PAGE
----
Which hiking pole is best?
Whether you hike to experience the beauty of nature or are focused on getting your daily 10,000 steps in, hiking poles are valuable pieces of gear. Not only does this simple tool improve balance and help you safely navigate loose rock and uneven footing, it also engages your arms and shoulders as you hike, giving you a full body workout.
Black Diamond Alpine Carbon Z Trekking Poles are easy to adjust, sturdy and work well over varied terrain. They’re a great choice for long hikes, too.
What to know before you buy hiking poles
When considering which hiking poles will work best for you, you’ll need to think about the materials of the poles’ shafts and grips.
Although you may be able to find old-fashioned hiking poles made of wood, modern shafts are more commonly made of two basic materials.
- Aluminum: These are more affordable poles, making them a great entry point. They’re durable but heavier than other materials.
- Composite: Composite hiking poles are the gold standard of this type of gear. Made of carbon fiber, they’re extremely lightweight, but they cost more than their aluminum counterparts. Additionally, composite poles can crack under stress.
The grip of the pole is important, too. The action of holding the pole can lead to fatigue and discomfort if the material isn’t a good fit.
- Cork: Cork conforms to your hand and is moisture-resistant. It’s the best choice for hiking in hot weather.
- Foam: Foam is softer, but it traps moisture and becomes soggy. It also wears quickly.
- Rubber: Rubber grips are the choice for cold-weather hiking. Hard ground can deliver a shock to the hands that rubber easily absorbs. However, rubber is sticky when warm and can lead to blisters in hot weather.
Adjustable vs. fixed
Adjustable poles are becoming more popular. They’re easy to customize to the hiker, and they fold well for storage and travel. Hikers can also adjust the height of each pole based on the terrain (i.e., shorter for uphill climbs and longer for downhill sections).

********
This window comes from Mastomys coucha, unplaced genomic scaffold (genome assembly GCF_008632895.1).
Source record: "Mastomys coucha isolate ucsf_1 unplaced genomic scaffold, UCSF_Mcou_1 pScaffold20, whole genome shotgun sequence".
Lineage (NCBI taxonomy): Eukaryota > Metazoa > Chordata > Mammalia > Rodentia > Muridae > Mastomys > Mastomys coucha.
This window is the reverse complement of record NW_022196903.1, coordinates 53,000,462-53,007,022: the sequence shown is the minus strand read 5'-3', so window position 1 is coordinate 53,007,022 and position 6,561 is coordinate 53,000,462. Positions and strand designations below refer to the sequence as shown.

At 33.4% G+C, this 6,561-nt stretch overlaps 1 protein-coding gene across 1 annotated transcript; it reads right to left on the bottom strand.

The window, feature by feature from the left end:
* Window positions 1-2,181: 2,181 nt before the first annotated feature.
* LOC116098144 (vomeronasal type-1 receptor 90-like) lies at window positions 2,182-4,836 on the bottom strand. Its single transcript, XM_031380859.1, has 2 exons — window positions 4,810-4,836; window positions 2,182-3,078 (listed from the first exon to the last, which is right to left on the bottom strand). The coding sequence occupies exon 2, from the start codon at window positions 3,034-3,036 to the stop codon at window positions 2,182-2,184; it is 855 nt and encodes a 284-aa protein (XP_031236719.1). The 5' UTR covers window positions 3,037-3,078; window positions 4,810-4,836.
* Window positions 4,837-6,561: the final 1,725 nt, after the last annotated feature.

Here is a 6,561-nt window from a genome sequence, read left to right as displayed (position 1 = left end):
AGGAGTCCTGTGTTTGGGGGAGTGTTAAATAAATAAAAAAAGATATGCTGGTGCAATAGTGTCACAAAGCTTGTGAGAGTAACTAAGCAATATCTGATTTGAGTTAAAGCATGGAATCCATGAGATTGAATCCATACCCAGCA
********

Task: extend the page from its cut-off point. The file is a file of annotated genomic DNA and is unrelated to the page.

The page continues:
On the other hand, fixed hiking poles are more lightweight. These are best suited for flat, even terrain.
The height of the poles should be easily adjusted to be 20- 24 inches shorter than your height. This means a hiker who’s 6 feet tall needs a hiking pole that can be adjusted between 48 and 52 inches.
Make sure that the diameter of the grip is comfortable, too. Although there are unisex hiking poles, women with smaller hands and children might find that specialized grips for them are more comfortable.
What to look for in quality hiking poles
Look for hiking poles with a compass mounted on one grip. While you won’t be able to get a precise GPS location with it, this feature can be very useful if you find yourself lost without a cell signal.
Assorted tip protectors and baskets
The tips of your hiking poles — the part that touches the ground — should provide not only protection for the pole but also additional traction.
An assortment of different sized baskets — circular attachments just above the tip of the pole — allow you more stability across different terrain. For example, a wide, solid rubber basket helps you better navigate muddy or boggy areas of the trail.